Bad reporting by [The Financial Times]. This article falsely claims that Starlink terminals & service were paid for, when only a small percentage have been. This operation has cost SpaceX $80M & will exceed $100M by end of year. As for what’s happening on the battlefield, that’s classified.

Sadly, Mr. Musk did not clear the air but rather boasted about his company and attacked the media. But another media story from The Eurasian Times shed more light on the issue. The newspaper reports that Russia may be using its Tirada-2S satellite communications electronic jamming system to interrupt Starlink signals.

I would rather SpaceX is the cause of the problem rather than the Russians, but whatever it is we can only hope the Ukrainians, SpaceX, and Ukraine’s allies have a quick fix. Mr. Musk should received accolades for adding a novel asset to this war, yet his entire Starlink enterprise, and not just his donated equipment, is now at risk.

Update: Elon Musk is now asking the Pentagon to assume the costs of the Ukrainian Starlink program, expected to cost SpaceX about $100 million by the end of the year. Given the ongoing Twitter battle between Elon Musk and the Ukrainians related to Mr. Musk’s proposed peace plan for the region, the Ukrainians should probably be looking for another funding partner rather than continuing to count on the generosity of Mr. Musk.

Further Update: Elon Musk is now backing off on his attempts to seek more funding for Starlink, but as usual he is not very graceful about it. Here is his recent tweet:

The hell with it … even though Starlink is still losing money & other companies are getting billions of taxpayer $, we’ll just keep funding Ukraine govt for free.

Such drama from the wealthiest man in the world.

Podcast: Avoiding a Nuclear Winter

Credit: wallpapersafari.com/

If you are looking for a heavy story, just listen into this week’s StarTalk podcast, “Nuclear Winter with Ann Druyan and Brian Toon.” You can hear all about the Future of Life award given to Carl Sagan and others for “reducing the risk of nuclear war by developing and popularizing the science of nuclear winter.” Yes, a great award for a bleak topic.

Ann Druyan (co-writer of the original Cosmos TV series, producer of the remade Cosmos, and Carl Sagan’s wife) and Brian Toon (Atmospheric Science Professor and one of the awardees) discuss the science that went into the nuclear winter idea back in the 1970s, as well as later briefings of the Vatican and Soviet government. Sadly, it appears the Russian’s were more open to the science than the Americans. Dr. Sagan and others battled with many leaders in the U.S. Government. Some things don’t change (or don’t change fast enough), so this battle within the U.S. Government continues. Of course, Putin is no Gorbachev, so who knows that he is thinking.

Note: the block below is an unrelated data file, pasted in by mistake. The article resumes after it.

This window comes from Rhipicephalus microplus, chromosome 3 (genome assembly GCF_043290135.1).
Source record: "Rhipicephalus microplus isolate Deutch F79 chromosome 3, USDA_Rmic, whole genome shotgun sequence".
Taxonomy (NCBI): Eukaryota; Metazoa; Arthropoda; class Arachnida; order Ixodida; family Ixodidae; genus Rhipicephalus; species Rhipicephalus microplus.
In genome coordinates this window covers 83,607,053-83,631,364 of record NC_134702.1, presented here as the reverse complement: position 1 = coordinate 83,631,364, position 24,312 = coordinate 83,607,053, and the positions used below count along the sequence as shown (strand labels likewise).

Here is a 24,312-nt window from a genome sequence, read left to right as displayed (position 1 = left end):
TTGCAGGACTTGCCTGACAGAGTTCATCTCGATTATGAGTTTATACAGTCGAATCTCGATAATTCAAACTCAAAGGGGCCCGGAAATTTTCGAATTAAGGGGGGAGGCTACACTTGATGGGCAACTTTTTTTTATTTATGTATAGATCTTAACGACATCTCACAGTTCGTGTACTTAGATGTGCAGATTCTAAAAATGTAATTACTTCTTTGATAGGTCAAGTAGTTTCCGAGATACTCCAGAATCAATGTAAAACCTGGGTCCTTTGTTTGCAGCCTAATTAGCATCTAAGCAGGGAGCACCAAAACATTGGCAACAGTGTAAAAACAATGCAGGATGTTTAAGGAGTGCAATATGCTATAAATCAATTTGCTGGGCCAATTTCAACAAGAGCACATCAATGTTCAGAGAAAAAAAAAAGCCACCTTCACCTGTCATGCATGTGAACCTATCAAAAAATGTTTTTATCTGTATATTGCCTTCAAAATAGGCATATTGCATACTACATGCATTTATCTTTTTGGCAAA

In fact, a 2017 paper by the Federation of American Scientists noted how Russia felt about the chance of nuclear war before today’s current events in Ukraine:

In other words, the United States has built and is building launch sites for nuclear missiles on the Russian border. This fact has been widely reported on Russian TV and has infuriated the Russian public. In June, Russian President Putin specifically warned that Russia would be forced to retaliate against this threat.

While Russian officials maintain that its actions are normal and routine, Russia now appears to be preparing for war. On October 5, 2016, Russia conducted a nation-wide civil defense drill that included 40 million of its people being directed to fallout shelters. Reuters reported two days later that Russia had moved its Iskander nuclear-capable missiles to Kaliningrad, which borders Poland.

Of course, our ability to survive as a civilization is a big part of the Drake Equation, which tells us the number of planets in the galaxy hosting intelligent life. So far, we are the only planet with intelligent life that we know about, and we cannot even agree whether launching a nuclear war will end our civilization. It is not a hopeful start to the quest for intelligent life.

Extra: Check out Mr. Toon’s TED Talk, I’ve Studied Nuclear War for 35 years – You Should Be Worried, for more on his concerns about nuclear proliferation. And if you are not scared enough, check out this article, “Even a Limited India-Pakistan Nuclear War Would Bring Global Famine, Says Study,” from the Columbia Climate School.